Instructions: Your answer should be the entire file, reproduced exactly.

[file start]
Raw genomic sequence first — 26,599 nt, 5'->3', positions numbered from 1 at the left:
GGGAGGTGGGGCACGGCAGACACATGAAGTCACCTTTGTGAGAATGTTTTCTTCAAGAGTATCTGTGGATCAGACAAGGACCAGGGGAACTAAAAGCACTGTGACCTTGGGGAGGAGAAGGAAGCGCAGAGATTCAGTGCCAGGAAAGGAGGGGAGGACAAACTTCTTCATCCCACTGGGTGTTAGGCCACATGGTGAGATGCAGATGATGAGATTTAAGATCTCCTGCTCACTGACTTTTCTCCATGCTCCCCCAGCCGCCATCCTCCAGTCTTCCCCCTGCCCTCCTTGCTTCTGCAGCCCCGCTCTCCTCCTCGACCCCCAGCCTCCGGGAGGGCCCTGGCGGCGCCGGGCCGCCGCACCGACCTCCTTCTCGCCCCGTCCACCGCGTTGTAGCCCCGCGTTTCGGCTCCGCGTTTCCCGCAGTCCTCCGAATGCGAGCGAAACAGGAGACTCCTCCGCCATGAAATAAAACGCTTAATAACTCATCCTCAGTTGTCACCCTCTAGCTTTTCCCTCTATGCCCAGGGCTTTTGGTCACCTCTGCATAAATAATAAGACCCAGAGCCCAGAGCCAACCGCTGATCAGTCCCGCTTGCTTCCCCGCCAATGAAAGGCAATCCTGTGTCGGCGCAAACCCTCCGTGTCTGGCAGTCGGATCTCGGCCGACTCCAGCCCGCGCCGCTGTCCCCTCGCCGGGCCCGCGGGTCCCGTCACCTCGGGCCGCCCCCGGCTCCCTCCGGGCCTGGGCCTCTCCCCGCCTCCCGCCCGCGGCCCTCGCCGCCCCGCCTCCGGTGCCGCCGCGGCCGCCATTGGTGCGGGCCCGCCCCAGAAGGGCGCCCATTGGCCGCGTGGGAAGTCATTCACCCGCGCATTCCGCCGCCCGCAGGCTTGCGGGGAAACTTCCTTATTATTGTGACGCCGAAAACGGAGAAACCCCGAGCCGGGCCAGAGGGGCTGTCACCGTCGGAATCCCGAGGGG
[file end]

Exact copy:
Raw genomic sequence first — 26,599 nt, 5'->3', positions numbered from 1 at the left:
GGGAGGTGGGGCACGGCAGACACATGAAGTCACCTTTGTGAGAATGTTTTCTTCAAGAGTATCTGTGGATCAGACAAGGACCAGGGGAACTAAAAGCACTGTGACCTTGGGGAGGAGAAGGAAGCGCAGAGATTCAGTGCCAGGAAAGGAGGGGAGGACAAACTTCTTCATCCCACTGGGTGTTAGGCCACATGGTGAGATGCAGATGATGAGATTTAAGATCTCCTGCTCACTGACTTTTCTCCATGCTCCCCCAGCCGCCATCCTCCAGTCTTCCCCCTGCCCTCCTTGCTTCTGCAGCCCCGCTCTCCTCCTCGACCCCCAGCCTCCGGGAGGGCCCTGGCGGCGCCGGGCCGCCGCACCGACCTCCTTCTCGCCCCGTCCACCGCGTTGTAGCCCCGCGTTTCGGCTCCGCGTTTCCCGCAGTCCTCCGAATGCGAGCGAAACAGGAGACTCCTCCGCCATGAAATAAAACGCTTAATAACTCATCCTCAGTTGTCACCCTCTAGCTTTTCCCTCTATGCCCAGGGCTTTTGGTCACCTCTGCATAAATAATAAGACCCAGAGCCCAGAGCCAACCGCTGATCAGTCCCGCTTGCTTCCCCGCCAATGAAAGGCAATCCTGTGTCGGCGCAAACCCTCCGTGTCTGGCAGTCGGATCTCGGCCGACTCCAGCCCGCGCCGCTGTCCCCTCGCCGGGCCCGCGGGTCCCGTCACCTCGGGCCGCCCCCGGCTCCCTCCGGGCCTGGGCCTCTCCCCGCCTCCCGCCCGCGGCCCTCGCCGCCCCGCCTCCGGTGCCGCCGCGGCCGCCATTGGTGCGGGCCCGCCCCAGAAGGGCGCCCATTGGCCGCGTGGGAAGTCATTCACCCGCGCATTCCGCCGCCCGCAGGCTTGCGGGGAAACTTCCTTATTATTGTGACGCCGAAAACGGAGAAACCCCGAGCCGGGCCAGAGGGGCTGTCACCGTCGGAATCCCGAGGGG